North Shore artist has a ‘bit of bite’
At first, Isabelle Proctor’s second-floor art studio seems like a small apartment, too clean and organized to be a source of inspiration for the North Shore “assemblage” artist.
But the atmosphere suits both her personality and carefully created artwork.
“My nature is to be tidy, but artists aren’t supposed to be like that. I need to be organized or else I’d get frustrated,” says Proctor, in a faint Scottish accent at her studio near the base of Pemberton Avenue in North Vancouver.
She creates assemblage sculpture by putting together interesting objects found at thrift stores and garage sales. Her work, placed on stands strategically around the studio, is always bold, with clean, straight lines and few colours.
Much of what Proctor does is inspired by an exhibition of Egyptian art her father took her to back in Scotland. She uses found items to add modern touches to miniature mummies, sphinxes and palm trees which, suitably, are painted in neutral and dark colours.
“I like things to have a little bit of bite,” says Proctor, a statement which could seem contradictory for a woman who serves her guests cookies and tea with cream and sugar.
But her artwork is a close expression of her personality, neat and organized with an obvious complicated side. Each piece has a unique story behind it — some lighthearted and others much more serious.
“I feel they should have respectful burials because they’re often discarded in bad ways,” says Proctor about one of her signature forms of art — thrift store Barbie dolls wrapped as mummies. She is troubled by how quickly Barbies are forgotten and thrown away as soon as their young owners outgrow them.
“I never really liked Barbie dolls, but came to respect them because of the enjoyment they give little girls and their mothers.”
Now, thanks to Proctor, the dolls are given a final resting place on a long canoe, in a box wearing a Christian cross and eerily suspended over a bed of sharp nails.
The bodies of the small-scale mummies are covered in beige and brown fabric, but Proctor has decided to let one show through for the first time. She is painting a Ken doll’s eyes in the black cat-eye design once donned by Egyptian royalty. After being tightly wrapped, he will be placed in his home, a brown woven boat she found at a thrift store.
Proctor, who once lived near Capilano College but now lives in West Van, graduated from Emily Carr in sculpture, with a sideline in photography. Originally from Edinburgh, Scotland, the “found art” creator became a B.C. resident when she and her husband drove their Volkswagen from Montreal for a new job.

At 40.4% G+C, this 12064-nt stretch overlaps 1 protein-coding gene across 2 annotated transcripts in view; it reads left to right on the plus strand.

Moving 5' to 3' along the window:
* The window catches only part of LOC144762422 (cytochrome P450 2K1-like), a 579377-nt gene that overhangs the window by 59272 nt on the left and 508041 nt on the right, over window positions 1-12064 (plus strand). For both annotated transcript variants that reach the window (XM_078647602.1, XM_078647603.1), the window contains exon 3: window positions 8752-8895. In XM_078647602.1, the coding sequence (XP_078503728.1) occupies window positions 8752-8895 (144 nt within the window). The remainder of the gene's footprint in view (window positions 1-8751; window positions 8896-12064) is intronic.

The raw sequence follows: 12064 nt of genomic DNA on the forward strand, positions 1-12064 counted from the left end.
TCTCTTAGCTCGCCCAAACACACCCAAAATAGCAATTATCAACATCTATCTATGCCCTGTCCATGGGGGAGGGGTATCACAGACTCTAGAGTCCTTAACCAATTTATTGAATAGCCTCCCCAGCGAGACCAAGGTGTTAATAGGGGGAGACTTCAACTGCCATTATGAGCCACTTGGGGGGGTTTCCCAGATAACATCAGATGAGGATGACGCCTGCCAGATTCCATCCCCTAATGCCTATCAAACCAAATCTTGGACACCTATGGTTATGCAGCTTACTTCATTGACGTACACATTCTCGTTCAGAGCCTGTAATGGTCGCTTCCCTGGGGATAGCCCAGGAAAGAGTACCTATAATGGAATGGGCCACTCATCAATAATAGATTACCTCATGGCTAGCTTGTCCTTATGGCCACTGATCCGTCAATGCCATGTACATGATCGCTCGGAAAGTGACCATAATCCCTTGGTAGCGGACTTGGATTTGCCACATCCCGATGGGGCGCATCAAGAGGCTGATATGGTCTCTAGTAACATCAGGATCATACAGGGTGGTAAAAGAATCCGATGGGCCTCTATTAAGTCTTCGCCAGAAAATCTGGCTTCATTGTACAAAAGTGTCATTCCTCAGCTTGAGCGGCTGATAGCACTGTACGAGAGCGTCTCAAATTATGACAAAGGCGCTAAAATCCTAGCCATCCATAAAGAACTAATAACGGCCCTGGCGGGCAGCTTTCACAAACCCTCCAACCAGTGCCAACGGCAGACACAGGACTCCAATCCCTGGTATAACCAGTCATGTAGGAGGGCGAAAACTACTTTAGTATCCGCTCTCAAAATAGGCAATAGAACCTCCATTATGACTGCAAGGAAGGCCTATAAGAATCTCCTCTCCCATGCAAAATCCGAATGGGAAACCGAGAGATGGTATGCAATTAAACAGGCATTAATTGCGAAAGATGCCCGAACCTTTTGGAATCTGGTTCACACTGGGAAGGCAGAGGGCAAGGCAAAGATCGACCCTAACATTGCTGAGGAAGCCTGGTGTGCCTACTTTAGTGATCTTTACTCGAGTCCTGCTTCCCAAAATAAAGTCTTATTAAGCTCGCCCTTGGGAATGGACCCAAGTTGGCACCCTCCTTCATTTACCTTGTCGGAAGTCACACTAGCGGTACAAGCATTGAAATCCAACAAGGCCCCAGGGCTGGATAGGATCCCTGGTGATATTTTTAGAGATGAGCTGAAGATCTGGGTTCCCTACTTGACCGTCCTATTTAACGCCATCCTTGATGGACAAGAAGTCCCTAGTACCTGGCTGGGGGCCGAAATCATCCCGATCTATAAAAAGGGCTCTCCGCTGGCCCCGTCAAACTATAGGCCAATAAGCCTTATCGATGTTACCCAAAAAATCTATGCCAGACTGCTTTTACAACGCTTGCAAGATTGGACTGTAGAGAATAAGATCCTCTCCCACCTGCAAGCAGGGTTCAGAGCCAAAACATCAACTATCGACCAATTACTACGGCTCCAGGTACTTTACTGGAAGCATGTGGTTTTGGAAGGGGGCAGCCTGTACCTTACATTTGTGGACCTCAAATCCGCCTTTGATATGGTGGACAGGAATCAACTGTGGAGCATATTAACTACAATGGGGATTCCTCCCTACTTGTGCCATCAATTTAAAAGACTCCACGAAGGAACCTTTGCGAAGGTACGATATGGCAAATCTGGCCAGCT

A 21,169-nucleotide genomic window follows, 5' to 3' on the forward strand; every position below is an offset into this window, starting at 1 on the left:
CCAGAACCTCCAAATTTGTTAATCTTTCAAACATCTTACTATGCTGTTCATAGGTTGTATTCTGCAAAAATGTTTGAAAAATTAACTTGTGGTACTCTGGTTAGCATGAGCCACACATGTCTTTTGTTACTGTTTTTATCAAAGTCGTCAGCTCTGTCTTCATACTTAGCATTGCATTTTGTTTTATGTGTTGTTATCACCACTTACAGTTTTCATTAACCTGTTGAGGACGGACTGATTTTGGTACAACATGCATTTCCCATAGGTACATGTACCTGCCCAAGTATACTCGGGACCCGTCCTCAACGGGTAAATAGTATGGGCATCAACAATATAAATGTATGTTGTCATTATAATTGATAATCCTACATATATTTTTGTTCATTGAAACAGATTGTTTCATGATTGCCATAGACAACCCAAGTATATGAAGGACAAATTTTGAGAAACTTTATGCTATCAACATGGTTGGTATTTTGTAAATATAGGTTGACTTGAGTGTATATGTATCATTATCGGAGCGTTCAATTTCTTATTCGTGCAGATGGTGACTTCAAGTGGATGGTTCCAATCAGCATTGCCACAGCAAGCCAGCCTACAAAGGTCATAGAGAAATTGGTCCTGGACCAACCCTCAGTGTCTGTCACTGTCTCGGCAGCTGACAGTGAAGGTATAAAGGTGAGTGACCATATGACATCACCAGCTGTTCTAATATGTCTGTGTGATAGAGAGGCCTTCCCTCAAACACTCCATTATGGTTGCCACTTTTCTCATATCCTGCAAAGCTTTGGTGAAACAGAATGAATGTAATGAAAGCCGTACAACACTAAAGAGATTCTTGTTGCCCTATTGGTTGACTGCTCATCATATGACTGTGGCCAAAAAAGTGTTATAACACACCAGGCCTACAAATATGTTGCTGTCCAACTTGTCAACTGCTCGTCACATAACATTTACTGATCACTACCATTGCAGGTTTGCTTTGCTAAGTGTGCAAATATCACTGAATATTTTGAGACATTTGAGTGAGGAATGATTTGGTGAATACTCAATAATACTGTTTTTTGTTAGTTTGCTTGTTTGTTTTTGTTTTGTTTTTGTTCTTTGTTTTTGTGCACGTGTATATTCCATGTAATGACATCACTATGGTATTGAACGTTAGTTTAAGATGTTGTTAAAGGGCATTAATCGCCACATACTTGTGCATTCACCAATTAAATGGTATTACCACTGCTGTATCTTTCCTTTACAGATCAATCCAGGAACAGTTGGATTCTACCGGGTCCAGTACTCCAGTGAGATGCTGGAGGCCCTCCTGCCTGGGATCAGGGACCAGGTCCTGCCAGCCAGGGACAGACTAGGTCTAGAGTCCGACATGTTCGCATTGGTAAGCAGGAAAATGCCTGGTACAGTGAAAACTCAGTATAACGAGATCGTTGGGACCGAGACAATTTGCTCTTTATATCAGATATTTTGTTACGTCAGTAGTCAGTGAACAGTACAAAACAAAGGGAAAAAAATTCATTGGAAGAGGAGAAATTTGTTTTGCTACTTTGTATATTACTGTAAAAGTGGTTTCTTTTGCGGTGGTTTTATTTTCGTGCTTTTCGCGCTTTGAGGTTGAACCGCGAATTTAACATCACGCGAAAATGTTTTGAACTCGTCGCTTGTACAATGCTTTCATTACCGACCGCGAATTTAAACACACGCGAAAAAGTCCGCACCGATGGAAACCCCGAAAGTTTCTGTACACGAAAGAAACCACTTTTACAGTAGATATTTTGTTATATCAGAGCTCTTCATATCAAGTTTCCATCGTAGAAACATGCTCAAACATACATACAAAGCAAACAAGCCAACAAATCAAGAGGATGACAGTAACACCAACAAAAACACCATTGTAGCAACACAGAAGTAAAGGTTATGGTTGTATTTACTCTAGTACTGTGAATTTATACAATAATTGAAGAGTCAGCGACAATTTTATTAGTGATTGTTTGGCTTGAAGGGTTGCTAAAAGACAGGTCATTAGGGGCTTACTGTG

Proctor quickly switched from weaving to sculpture while taking courses at Capilano College in the 1970s, before transferring to Emily Carr, because she found herself wanting to create statue-like figures. During school, she discovered her inspiration — Joseph Cornell, a celebrated pioneer of assemblage art who lived from 1903 to 1972. He is well known for his use of simple, interactive boxes to display photographs and Victorian ornaments, and was fascinated by fragments of once-beautiful objects found at bookshops and thrift stores.
“I’d say I do things more precisely than him, which is my nature,” explains Proctor, who has her art supplies organized into small boxes at one corner of the studio.
Not all her art is Egyptian-inspired, but it all has a common element — black, her favourite colour because of the boldness it brings to the sculptures.
She also uses industrial material to create objects that are traditionally “women’s work,” like her needle-point design using metal instead of thread. The word “No” created by silver studs is placed in the centre, a commentary on the strong word that is used as an “easy way out, without having to take responsibility.”
She likes to use tiny doll-like figures in her art, dancing in sardine cans, hatching out of eggs and carefully climbing ladders.
But Proctor hasn’t always been an assemblage artist. She started off restoring damaged First Nations masks. She still enjoys looking at similar masks today because each has a complicated story behind it, just like her artwork.
Proctor is displaying two Egyptian-inspired statues, including the Barbie suspended over a bed of nails, at the Ferry Building Gallery’s Harmony Showcase Exhibition in West Van from Aug. 3 to 19.